PARK CITY AND SALT LAKE CITY AUTUMN CLASSICS MUSIC FESTIVAL, St. Mary of the Assumption Catholic Church, Park City, Thursday; runs through Monday (801-943-0169 or 435-649-5309)
The first half of Thursday's Autumn Classics Music Festival concert was a rather eclectic affair. Deviating slightly from the printed program (two artists weren't able to come to Utah because of health reasons), the opening half was solidly romantic, with a couple of exceptions.
Shostakovich was one of those. However, this was a different Shostakovich than the moody, brooding composer one expects to hear. The Duets for Two Violins and Piano by the Russian composer that were performed (delightfully so by violinists Philippe and Marc Djokic and pianist John Jensen) are light, entertaining pieces that are filled with witty phrases and catchy little tunes.
The concert opened with Miniatures for Two Violins and Viola, op. 75a by Dvorak. The four pieces in this set are almost folk-like in character, simple and unassuming. Yet they contain so much that they are rather sophisticated in a manner that isn't immediately obvious. They are wonderfully entertaining, much like the Shostakovich. For this performance, Philippe and Marc Djokic, who are father and son, were joined by violist Leslie Harlow. They played the pieces with a lightness that was engaging and brought out the music's charm easily with lyrical phrasings.
Schumann's Adagio and Allegro for Cello and Piano, which also was on the first half, is a wonderfully expressive work filled with romantic passion. Cellist Jeffrey Solow, a longtime guest artist at the Park City festival, accompanied by Jensen, gave a luminous reading, playing with feeling and emotion. He played the Adagio with long, seamless phrases that seemed to float in the air, while the Allegro was dramatic and filled with ardor.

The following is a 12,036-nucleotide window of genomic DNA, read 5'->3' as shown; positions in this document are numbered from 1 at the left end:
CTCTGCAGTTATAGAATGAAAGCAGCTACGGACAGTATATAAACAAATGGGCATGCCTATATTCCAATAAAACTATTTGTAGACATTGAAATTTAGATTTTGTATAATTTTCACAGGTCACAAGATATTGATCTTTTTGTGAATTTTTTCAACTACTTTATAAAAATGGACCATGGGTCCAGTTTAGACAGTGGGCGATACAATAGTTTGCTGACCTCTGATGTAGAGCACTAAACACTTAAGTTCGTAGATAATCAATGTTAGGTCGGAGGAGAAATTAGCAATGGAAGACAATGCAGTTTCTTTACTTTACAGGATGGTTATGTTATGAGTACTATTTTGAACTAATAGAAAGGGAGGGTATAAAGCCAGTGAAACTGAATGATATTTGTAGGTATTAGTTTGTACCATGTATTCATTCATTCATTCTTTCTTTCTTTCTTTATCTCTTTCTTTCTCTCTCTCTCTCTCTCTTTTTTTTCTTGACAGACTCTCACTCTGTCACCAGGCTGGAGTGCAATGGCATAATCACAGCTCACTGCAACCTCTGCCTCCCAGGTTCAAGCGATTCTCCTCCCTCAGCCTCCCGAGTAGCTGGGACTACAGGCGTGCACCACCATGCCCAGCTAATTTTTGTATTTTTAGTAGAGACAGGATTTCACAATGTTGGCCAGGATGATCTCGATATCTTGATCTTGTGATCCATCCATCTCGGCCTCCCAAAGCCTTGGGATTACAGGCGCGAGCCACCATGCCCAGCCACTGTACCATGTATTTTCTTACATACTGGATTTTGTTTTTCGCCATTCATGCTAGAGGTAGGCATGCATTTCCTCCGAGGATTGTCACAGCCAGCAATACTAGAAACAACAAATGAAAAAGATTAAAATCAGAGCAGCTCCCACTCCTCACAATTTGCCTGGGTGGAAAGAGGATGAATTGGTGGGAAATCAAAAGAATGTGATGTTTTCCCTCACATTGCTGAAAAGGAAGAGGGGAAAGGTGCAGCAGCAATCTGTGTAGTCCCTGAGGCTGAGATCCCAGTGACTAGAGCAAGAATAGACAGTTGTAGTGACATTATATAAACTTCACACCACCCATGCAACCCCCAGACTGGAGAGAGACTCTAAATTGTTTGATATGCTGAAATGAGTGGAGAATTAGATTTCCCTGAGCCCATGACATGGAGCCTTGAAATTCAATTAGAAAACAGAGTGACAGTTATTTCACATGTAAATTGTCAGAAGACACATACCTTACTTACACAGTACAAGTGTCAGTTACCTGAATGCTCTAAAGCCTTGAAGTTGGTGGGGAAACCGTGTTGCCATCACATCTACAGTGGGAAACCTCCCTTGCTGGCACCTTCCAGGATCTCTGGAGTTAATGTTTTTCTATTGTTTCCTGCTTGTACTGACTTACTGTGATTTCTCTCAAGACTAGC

The only other exception to this romantic outpouring in the opening half was Berg's Four Pieces for Clarinet and Piano.
Written in 1913, it is Berg's first independent work after his student years with Schoenberg. It shows the young man's great promise as a composer. Berg would go on to write such 20th century masterpieces as the opera "Wozzeck," the "Lyric Suite" for string quartet and the Violin Concerto.
The Four Pieces are quite demanding, despite their Webern-like brevity. In them, Berg encapsulates human emotions succinctly and with profound insight. Clarinetist Russell Harlow, with Jensen at the piano, gave a wonderfully expressive reading of this compelling atonal music that was dynamic and forceful.
The concert ended with another Dvorak, this time one of his finest chamber works, the Piano Quartet in E flat major, op. 47.
As played by Marc Djokic, Leslie Harlow, Solow and Jensen, the work received its due. They gave a stunningly impassioned reading that captured the sweeping phrases and bold lines of the outer movements while bringing dramatic darkness of tone to the second movement Lento and fluidity and nimble playing to the third movement. The four players brought a vibrancy to their performance that was refreshing and wonderfully mesmerizing.